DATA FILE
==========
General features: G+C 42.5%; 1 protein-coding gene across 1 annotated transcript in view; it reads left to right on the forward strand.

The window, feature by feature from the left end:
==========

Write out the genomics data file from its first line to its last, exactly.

General features: G+C 42.5%; 1 protein-coding gene across 1 annotated transcript in view; it reads left to right on the forward strand.

The window, feature by feature from the left end: